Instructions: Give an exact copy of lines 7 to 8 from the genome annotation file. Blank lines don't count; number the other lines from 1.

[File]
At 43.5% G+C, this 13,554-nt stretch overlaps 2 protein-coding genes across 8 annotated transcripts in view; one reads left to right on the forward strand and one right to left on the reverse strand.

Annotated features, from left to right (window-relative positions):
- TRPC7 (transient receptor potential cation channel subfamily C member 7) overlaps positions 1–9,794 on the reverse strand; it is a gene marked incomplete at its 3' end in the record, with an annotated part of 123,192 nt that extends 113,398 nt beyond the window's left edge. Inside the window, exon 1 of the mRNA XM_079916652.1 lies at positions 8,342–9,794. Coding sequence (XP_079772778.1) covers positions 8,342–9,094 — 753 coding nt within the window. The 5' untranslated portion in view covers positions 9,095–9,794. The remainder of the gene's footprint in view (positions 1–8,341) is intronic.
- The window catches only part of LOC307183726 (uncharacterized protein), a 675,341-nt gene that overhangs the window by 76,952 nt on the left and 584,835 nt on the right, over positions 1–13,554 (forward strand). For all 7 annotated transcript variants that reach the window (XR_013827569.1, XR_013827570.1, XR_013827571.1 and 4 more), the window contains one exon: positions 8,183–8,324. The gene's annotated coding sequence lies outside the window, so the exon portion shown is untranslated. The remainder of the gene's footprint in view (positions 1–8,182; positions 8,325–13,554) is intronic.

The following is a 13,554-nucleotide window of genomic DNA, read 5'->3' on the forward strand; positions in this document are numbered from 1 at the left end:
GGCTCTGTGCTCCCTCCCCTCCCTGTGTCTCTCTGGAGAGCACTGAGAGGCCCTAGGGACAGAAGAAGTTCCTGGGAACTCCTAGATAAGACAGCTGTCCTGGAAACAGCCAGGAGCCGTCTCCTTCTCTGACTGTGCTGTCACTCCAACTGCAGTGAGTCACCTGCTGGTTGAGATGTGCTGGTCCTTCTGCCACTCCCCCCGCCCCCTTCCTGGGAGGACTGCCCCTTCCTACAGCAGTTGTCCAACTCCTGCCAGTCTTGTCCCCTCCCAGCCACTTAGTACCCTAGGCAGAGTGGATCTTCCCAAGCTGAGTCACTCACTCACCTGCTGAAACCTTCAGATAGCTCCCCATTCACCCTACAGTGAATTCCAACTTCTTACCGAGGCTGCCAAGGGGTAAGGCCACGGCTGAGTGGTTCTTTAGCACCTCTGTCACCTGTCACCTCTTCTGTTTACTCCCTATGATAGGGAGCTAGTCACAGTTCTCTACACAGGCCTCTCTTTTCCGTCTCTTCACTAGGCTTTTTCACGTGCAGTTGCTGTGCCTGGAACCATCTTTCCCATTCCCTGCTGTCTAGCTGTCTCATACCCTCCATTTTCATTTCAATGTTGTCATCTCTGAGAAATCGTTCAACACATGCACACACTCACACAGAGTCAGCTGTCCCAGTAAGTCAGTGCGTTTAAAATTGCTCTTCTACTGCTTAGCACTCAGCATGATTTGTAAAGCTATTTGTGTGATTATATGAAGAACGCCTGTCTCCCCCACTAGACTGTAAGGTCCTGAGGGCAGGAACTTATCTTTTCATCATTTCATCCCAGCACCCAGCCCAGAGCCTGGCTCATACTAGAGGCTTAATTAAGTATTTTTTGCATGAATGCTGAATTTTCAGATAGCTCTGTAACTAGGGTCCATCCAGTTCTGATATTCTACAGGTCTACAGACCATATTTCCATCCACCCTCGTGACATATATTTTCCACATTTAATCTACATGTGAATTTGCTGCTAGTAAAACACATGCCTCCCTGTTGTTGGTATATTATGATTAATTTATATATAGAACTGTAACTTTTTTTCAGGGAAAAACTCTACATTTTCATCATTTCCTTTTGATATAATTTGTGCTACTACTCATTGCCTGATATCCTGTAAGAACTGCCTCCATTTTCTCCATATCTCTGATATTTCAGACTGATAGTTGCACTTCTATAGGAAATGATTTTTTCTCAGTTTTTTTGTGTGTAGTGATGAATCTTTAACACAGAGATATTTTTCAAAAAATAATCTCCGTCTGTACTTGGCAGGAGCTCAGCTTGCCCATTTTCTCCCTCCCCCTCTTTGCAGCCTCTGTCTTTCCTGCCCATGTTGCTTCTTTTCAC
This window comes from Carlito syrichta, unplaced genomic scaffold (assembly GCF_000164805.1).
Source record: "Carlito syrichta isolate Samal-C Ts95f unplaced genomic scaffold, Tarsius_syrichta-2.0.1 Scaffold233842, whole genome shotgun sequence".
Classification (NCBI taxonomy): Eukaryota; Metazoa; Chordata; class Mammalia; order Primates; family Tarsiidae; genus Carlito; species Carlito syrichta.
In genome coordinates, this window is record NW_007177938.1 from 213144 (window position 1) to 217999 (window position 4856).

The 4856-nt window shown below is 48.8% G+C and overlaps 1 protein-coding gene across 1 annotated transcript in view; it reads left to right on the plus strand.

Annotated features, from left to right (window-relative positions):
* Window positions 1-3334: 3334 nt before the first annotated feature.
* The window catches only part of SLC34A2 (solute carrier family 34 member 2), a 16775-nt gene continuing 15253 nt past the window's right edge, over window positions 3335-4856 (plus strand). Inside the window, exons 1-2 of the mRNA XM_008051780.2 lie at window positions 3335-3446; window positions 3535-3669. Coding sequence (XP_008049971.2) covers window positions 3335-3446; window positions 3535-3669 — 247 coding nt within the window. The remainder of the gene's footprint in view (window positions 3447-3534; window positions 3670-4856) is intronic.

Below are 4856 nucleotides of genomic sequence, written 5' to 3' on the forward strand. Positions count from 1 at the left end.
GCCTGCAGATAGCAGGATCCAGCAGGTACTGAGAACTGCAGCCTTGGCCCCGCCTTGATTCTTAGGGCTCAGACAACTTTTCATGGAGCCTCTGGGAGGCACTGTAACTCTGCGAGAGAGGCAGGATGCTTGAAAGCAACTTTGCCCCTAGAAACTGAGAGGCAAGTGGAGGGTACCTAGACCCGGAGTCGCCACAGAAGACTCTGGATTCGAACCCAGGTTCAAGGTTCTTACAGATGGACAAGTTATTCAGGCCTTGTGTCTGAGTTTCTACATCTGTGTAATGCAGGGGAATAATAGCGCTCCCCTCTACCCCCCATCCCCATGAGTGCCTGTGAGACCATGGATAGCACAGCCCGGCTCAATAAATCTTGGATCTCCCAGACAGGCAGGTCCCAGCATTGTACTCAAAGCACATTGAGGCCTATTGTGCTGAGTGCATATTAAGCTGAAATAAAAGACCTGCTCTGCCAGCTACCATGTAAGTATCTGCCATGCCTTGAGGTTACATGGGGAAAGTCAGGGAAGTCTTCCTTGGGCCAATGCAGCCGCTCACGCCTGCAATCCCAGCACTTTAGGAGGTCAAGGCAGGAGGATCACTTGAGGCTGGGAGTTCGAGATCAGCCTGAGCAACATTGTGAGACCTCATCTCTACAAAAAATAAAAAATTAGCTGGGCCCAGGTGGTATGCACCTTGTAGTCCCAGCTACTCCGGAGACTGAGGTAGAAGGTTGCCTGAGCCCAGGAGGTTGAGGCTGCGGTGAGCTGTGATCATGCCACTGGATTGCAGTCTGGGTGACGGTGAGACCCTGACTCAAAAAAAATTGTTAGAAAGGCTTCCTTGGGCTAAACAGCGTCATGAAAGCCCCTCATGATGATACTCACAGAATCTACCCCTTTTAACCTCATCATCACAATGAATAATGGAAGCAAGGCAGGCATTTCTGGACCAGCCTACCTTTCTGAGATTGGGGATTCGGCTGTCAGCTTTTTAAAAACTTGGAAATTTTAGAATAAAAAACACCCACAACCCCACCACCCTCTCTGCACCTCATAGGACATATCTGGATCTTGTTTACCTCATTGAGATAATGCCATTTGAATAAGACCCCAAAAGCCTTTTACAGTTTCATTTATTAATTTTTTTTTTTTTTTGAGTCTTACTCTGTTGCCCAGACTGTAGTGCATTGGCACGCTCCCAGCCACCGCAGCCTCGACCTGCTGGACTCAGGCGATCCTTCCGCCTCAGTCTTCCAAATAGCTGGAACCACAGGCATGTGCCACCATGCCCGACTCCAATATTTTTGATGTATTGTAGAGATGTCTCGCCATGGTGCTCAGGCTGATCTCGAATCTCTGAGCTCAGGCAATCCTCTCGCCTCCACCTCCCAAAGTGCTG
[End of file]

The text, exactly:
This window comes from Carlito syrichta, unplaced genomic scaffold (assembly GCF_000164805.1).
Source record: "Carlito syrichta isolate Samal-C Ts95f unplaced genomic scaffold, Tarsius_syrichta-2.0.1 Scaffold233842, whole genome shotgun sequence".